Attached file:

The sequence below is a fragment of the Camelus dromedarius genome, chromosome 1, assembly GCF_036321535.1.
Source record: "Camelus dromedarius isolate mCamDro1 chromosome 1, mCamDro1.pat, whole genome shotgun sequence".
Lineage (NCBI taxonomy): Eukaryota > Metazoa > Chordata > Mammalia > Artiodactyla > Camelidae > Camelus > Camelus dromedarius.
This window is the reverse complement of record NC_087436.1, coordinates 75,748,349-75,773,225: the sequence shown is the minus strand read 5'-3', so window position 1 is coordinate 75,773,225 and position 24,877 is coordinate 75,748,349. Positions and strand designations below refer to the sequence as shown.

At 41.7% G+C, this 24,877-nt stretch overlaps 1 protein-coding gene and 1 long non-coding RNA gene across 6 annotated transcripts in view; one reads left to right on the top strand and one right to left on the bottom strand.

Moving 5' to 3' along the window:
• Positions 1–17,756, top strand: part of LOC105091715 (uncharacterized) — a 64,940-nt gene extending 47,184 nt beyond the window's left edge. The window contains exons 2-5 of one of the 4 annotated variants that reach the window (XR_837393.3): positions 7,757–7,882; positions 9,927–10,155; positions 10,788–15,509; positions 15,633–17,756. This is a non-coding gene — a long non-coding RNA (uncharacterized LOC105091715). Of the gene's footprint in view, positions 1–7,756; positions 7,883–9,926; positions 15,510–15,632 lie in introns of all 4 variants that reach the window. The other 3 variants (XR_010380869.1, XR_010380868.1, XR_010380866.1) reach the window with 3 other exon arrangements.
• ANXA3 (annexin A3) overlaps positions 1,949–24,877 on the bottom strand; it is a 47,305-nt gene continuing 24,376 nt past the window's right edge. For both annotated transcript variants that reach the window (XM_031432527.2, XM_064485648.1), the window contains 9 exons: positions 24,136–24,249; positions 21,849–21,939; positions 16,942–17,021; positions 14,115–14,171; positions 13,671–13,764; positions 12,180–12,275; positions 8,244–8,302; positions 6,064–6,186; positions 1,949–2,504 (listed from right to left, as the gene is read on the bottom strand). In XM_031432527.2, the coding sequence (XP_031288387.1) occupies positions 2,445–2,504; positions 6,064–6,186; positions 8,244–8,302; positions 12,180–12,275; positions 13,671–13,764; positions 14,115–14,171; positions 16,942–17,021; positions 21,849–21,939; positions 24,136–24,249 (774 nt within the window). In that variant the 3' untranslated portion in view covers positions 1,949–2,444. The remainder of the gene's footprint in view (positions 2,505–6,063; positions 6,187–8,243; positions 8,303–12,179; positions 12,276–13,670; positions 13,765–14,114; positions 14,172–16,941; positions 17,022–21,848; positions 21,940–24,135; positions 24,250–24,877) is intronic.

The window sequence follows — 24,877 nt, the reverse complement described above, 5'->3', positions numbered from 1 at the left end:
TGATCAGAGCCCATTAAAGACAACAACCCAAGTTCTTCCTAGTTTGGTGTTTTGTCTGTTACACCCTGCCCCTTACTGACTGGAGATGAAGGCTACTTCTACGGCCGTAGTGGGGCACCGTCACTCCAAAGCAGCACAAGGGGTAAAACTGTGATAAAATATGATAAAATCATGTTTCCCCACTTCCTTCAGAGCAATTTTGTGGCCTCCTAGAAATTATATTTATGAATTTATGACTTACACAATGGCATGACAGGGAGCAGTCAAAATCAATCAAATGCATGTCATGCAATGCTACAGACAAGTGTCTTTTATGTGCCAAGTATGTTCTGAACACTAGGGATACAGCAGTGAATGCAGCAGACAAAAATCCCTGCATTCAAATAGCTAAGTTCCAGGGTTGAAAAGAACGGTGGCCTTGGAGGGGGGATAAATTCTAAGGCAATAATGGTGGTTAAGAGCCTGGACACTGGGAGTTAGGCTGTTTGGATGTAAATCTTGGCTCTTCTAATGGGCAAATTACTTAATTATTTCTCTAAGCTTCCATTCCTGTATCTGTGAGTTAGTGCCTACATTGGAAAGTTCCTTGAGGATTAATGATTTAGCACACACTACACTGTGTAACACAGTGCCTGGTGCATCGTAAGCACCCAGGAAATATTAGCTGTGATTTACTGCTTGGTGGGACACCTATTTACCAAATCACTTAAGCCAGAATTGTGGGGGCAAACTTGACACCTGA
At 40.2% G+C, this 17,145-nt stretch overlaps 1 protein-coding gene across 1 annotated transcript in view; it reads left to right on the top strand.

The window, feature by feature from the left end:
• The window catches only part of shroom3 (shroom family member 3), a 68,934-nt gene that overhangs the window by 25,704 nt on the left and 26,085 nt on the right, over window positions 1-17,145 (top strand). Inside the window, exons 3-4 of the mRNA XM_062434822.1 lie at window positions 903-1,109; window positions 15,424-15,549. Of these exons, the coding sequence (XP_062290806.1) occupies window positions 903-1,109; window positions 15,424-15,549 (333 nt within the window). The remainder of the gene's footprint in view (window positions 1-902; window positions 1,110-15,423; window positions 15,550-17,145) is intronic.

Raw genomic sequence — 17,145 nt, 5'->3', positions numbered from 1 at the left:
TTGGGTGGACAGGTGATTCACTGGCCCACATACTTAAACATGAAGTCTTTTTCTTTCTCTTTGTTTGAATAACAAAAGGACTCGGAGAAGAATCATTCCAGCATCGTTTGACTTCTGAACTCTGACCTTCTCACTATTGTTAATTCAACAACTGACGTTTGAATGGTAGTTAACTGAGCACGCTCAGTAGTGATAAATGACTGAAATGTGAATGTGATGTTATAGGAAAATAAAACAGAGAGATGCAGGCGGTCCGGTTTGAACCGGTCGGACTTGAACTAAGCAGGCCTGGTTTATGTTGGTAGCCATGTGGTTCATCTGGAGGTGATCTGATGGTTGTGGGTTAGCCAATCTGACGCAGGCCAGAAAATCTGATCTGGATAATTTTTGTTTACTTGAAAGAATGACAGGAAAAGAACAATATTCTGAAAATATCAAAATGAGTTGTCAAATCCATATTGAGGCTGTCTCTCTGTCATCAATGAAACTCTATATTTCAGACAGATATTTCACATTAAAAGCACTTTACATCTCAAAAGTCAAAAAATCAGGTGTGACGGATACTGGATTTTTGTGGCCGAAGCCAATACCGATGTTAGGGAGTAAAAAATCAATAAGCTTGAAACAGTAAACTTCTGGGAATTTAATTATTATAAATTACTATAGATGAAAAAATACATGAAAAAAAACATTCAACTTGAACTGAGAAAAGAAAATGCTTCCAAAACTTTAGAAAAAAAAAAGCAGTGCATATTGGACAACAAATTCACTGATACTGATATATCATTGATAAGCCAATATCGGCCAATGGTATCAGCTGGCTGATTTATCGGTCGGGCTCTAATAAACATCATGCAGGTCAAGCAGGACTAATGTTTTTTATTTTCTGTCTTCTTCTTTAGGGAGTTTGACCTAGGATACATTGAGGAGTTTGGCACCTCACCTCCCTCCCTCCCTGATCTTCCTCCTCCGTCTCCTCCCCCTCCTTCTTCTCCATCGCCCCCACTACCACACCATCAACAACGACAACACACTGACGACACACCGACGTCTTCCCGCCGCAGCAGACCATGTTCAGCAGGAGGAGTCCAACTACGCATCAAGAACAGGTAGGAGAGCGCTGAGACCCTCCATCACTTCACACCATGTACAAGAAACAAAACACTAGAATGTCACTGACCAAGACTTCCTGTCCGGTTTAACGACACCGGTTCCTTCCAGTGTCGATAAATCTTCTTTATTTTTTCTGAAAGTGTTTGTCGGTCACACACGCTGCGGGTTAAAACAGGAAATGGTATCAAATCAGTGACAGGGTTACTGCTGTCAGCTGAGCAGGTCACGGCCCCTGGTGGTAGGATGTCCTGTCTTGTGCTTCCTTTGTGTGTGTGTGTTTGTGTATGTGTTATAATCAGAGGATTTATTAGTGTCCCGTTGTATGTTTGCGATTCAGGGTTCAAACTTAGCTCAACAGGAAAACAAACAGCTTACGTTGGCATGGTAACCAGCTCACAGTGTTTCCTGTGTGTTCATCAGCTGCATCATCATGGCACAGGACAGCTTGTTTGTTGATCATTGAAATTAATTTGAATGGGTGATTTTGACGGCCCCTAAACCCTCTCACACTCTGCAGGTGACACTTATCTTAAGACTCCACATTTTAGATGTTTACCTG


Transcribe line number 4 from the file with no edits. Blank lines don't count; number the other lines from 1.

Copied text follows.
This window is the reverse complement of record NC_087436.1, coordinates 75,748,349-75,773,225: the sequence shown is the minus strand read 5'-3', so window position 1 is coordinate 75,773,225 and position 24,877 is coordinate 75,748,349. Positions and strand designations below refer to the sequence as shown.